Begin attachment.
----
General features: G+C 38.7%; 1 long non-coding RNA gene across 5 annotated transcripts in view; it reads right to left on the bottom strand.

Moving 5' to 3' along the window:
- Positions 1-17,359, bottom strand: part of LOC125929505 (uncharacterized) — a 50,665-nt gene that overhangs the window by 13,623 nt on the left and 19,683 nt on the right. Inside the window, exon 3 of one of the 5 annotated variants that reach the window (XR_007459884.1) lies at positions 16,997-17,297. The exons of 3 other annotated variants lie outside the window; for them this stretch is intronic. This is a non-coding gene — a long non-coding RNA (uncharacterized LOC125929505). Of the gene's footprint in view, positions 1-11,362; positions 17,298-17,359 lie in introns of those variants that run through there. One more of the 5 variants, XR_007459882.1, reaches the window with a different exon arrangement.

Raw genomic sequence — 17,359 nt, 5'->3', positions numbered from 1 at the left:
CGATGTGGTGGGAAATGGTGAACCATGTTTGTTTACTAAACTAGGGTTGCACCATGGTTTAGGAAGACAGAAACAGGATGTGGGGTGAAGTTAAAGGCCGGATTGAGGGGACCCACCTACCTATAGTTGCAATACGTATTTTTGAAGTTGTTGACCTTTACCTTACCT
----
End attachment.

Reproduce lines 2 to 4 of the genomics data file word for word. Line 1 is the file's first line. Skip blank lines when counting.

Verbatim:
Moving 5' to 3' along the window:
- Positions 1-17,359, bottom strand: part of LOC125929505 (uncharacterized) — a 50,665-nt gene that overhangs the window by 13,623 nt on the left and 19,683 nt on the right. Inside the window, exon 3 of one of the 5 annotated variants that reach the window (XR_007459884.1) lies at positions 16,997-17,297. The exons of 3 other annotated variants lie outside the window; for them this stretch is intronic. This is a non-coding gene — a long non-coding RNA (uncharacterized LOC125929505). Of the gene's footprint in view, positions 1-11,362; positions 17,298-17,359 lie in introns of those variants that run through there. One more of the 5 variants, XR_007459882.1, reaches the window with a different exon arrangement.

Raw genomic sequence — 17,359 nt, 5'->3', positions numbered from 1 at the left: